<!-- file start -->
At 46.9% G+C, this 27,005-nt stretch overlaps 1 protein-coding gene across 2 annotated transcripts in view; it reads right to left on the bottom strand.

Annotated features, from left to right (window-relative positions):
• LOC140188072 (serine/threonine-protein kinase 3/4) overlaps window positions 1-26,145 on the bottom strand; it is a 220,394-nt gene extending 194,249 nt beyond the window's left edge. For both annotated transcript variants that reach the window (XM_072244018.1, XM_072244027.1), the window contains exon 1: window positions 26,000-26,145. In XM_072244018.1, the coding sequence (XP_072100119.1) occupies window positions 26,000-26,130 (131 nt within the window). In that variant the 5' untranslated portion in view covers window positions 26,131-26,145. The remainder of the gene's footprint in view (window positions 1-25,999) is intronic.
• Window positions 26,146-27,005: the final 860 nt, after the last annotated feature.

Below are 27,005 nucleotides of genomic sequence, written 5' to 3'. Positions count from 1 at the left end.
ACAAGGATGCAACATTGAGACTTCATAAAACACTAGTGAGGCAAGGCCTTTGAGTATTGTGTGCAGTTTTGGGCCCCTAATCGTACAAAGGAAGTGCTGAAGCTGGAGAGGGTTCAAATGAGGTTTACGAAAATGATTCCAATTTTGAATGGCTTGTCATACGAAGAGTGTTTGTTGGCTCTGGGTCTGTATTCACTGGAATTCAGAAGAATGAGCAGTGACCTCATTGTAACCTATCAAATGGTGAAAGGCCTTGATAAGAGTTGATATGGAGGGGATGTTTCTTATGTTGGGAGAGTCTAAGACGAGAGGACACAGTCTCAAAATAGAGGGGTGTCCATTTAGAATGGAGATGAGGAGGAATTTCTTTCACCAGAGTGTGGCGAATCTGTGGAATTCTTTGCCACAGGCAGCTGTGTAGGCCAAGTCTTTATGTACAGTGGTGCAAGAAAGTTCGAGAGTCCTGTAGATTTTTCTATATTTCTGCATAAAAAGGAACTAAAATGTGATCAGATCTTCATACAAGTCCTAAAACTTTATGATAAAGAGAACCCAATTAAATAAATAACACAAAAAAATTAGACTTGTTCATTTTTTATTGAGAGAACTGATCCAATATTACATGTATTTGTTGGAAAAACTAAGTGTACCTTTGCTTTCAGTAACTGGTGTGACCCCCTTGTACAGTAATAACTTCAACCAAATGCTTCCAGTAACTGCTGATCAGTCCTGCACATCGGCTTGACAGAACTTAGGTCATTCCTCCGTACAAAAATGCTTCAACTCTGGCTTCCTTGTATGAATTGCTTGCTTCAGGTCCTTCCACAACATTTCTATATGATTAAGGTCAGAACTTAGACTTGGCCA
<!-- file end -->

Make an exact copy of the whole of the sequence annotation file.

At 46.9% G+C, this 27,005-nt stretch overlaps 1 protein-coding gene across 2 annotated transcripts in view; it reads right to left on the bottom strand.

Annotated features, from left to right (window-relative positions):
• LOC140188072 (serine/threonine-protein kinase 3/4) overlaps window positions 1-26,145 on the bottom strand; it is a 220,394-nt gene extending 194,249 nt beyond the window's left edge. For both annotated transcript variants that reach the window (XM_072244018.1, XM_072244027.1), the window contains exon 1: window positions 26,000-26,145. In XM_072244018.1, the coding sequence (XP_072100119.1) occupies window positions 26,000-26,130 (131 nt within the window). In that variant the 5' untranslated portion in view covers window positions 26,131-26,145. The remainder of the gene's footprint in view (window positions 1-25,999) is intronic.
• Window positions 26,146-27,005: the final 860 nt, after the last annotated feature.

Below are 27,005 nucleotides of genomic sequence, written 5' to 3'. Positions count from 1 at the left end.
ACAAGGATGCAACATTGAGACTTCATAAAACACTAGTGAGGCAAGGCCTTTGAGTATTGTGTGCAGTTTTGGGCCCCTAATCGTACAAAGGAAGTGCTGAAGCTGGAGAGGGTTCAAATGAGGTTTACGAAAATGATTCCAATTTTGAATGGCTTGTCATACGAAGAGTGTTTGTTGGCTCTGGGTCTGTATTCACTGGAATTCAGAAGAATGAGCAGTGACCTCATTGTAACCTATCAAATGGTGAAAGGCCTTGATAAGAGTTGATATGGAGGGGATGTTTCTTATGTTGGGAGAGTCTAAGACGAGAGGACACAGTCTCAAAATAGAGGGGTGTCCATTTAGAATGGAGATGAGGAGGAATTTCTTTCACCAGAGTGTGGCGAATCTGTGGAATTCTTTGCCACAGGCAGCTGTGTAGGCCAAGTCTTTATGTACAGTGGTGCAAGAAAGTTCGAGAGTCCTGTAGATTTTTCTATATTTCTGCATAAAAAGGAACTAAAATGTGATCAGATCTTCATACAAGTCCTAAAACTTTATGATAAAGAGAACCCAATTAAATAAATAACACAAAAAAATTAGACTTGTTCATTTTTTATTGAGAGAACTGATCCAATATTACATGTATTTGTTGGAAAAACTAAGTGTACCTTTGCTTTCAGTAACTGGTGTGACCCCCTTGTACAGTAATAACTTCAACCAAATGCTTCCAGTAACTGCTGATCAGTCCTGCACATCGGCTTGACAGAACTTAGGTCATTCCTCCGTACAAAAATGCTTCAACTCTGGCTTCCTTGTATGAATTGCTTGCTTCAGGTCCTTCCACAACATTTCTATATGATTAAGGTCAGAACTTAGACTTGGCCA